With "Now, Diabolical," Satyricon
have chosen to continue down the path that they started on with the "Volcano"
Album. This album includes its share of catchy rock inspired riffs, recalling
songs like Fuel for Hate and Repined Bastard Nation from "Volcano."
While the words "catchy" and "rock inspired" won't exactly
instill confidence in many metal fans, I can assure you that in the context
of this album it works. "Now, Diabolical" has a sinister malevolent
quality that defies easy description. While parts of this album are somewhat
reminiscent of rock music, the sum of the parts sounds like anything but.
The black metal is still here, along with what appears to be a doom metal
influence. Don't get me wrong, this album is by no means doom metal, but
I could see many of the riffs presented here being used in that context.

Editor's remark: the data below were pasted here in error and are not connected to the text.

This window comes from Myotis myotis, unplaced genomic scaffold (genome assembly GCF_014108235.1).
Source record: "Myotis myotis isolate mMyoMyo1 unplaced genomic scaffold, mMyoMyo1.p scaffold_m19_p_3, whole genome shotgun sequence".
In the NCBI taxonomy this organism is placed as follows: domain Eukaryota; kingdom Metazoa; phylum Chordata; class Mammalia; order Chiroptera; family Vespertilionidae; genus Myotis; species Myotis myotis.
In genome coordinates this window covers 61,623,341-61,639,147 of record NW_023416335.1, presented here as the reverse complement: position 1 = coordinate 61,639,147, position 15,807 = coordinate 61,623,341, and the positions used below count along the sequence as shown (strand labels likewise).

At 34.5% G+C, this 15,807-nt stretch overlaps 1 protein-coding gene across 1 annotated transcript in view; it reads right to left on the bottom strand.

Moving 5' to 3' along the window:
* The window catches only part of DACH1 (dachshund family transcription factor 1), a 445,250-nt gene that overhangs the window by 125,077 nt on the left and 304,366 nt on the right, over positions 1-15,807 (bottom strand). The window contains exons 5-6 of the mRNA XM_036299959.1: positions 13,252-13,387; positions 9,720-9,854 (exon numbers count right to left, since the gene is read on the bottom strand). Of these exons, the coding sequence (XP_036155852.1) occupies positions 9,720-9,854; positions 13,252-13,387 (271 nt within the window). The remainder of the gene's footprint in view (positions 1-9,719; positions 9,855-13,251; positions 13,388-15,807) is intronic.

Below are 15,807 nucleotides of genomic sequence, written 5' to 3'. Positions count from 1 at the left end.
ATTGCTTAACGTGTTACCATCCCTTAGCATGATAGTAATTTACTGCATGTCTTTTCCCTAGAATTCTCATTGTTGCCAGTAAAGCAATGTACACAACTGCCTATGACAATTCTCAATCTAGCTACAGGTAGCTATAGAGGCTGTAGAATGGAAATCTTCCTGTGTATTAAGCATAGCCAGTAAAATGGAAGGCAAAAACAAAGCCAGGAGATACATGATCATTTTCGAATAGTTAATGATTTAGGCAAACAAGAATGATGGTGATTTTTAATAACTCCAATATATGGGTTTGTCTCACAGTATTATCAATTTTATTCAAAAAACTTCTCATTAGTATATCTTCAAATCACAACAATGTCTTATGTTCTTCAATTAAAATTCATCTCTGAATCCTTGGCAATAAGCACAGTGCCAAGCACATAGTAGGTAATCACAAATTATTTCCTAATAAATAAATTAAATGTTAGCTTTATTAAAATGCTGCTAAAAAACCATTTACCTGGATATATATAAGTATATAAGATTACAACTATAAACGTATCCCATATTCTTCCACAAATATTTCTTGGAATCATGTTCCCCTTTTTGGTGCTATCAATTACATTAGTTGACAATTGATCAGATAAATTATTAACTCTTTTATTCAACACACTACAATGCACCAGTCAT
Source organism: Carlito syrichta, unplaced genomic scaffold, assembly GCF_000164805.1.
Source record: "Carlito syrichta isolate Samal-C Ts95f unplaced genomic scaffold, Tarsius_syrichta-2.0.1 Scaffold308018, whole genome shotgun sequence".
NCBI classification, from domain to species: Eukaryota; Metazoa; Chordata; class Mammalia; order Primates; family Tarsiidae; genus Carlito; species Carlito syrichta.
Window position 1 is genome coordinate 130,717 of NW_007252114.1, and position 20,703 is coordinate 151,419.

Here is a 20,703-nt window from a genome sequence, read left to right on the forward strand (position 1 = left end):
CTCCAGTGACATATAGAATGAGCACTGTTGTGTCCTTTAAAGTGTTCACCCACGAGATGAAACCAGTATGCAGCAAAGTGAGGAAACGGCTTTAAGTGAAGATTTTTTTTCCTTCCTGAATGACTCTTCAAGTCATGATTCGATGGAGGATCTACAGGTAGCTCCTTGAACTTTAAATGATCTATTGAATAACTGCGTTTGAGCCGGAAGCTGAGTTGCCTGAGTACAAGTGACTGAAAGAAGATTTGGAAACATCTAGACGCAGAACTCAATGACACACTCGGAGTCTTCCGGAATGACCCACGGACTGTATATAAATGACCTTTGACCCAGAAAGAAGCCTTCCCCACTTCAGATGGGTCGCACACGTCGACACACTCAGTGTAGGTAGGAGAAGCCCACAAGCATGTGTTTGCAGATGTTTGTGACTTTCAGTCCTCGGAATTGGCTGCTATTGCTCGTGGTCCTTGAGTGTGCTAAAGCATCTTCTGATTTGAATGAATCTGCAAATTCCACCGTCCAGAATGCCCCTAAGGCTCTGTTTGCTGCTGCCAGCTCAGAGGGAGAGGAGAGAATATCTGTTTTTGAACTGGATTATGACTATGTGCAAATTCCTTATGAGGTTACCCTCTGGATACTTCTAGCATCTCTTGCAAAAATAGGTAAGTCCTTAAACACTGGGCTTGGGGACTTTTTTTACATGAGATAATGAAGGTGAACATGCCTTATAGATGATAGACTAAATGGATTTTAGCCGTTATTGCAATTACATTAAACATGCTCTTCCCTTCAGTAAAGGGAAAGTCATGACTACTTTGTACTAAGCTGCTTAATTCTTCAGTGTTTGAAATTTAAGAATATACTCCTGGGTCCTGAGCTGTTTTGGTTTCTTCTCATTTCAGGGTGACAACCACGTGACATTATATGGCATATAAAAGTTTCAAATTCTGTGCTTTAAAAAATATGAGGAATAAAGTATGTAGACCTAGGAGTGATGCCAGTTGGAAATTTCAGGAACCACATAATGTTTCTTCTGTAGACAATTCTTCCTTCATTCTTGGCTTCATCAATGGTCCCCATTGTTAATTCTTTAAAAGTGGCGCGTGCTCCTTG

The vocals, as always are a cold blackened rasp, accented at times by short
passages of haunting clean vocals. The drums are what really hold this album
together. Frost lays down a strong foundation for the album and his drumming
serves and anchors, keeping the album grounded and helping it to maintain
focus. The drums are a bit higher than usual in the mix, but this adds a
thunderous rhythmic quality to the album that I feel is a crucial part of
the overall atmosphere. Satyricon's last two albums have been kind of hit
or miss to me, while I liked both albums I felt that they lack a certain
cohesiveness. With "Now, Diabolical," they have rediscovered that
cohesiveness and put out a great album. "Now, Diabolical" does
not unleash the same torrent of raw blistering black metal that Satyricon’s
early releases were know for, instead it stalks and lurks along, like a
menacing beast, waiting in the shadows for exactly the right moment to strike
before unleashing it’s wrath. While the most Tr00 and Grim of black
metal fans will probably not find this release appealing, open minds will
be rewarded with a great album that really has some staying power.
Reviewed By: Garett F.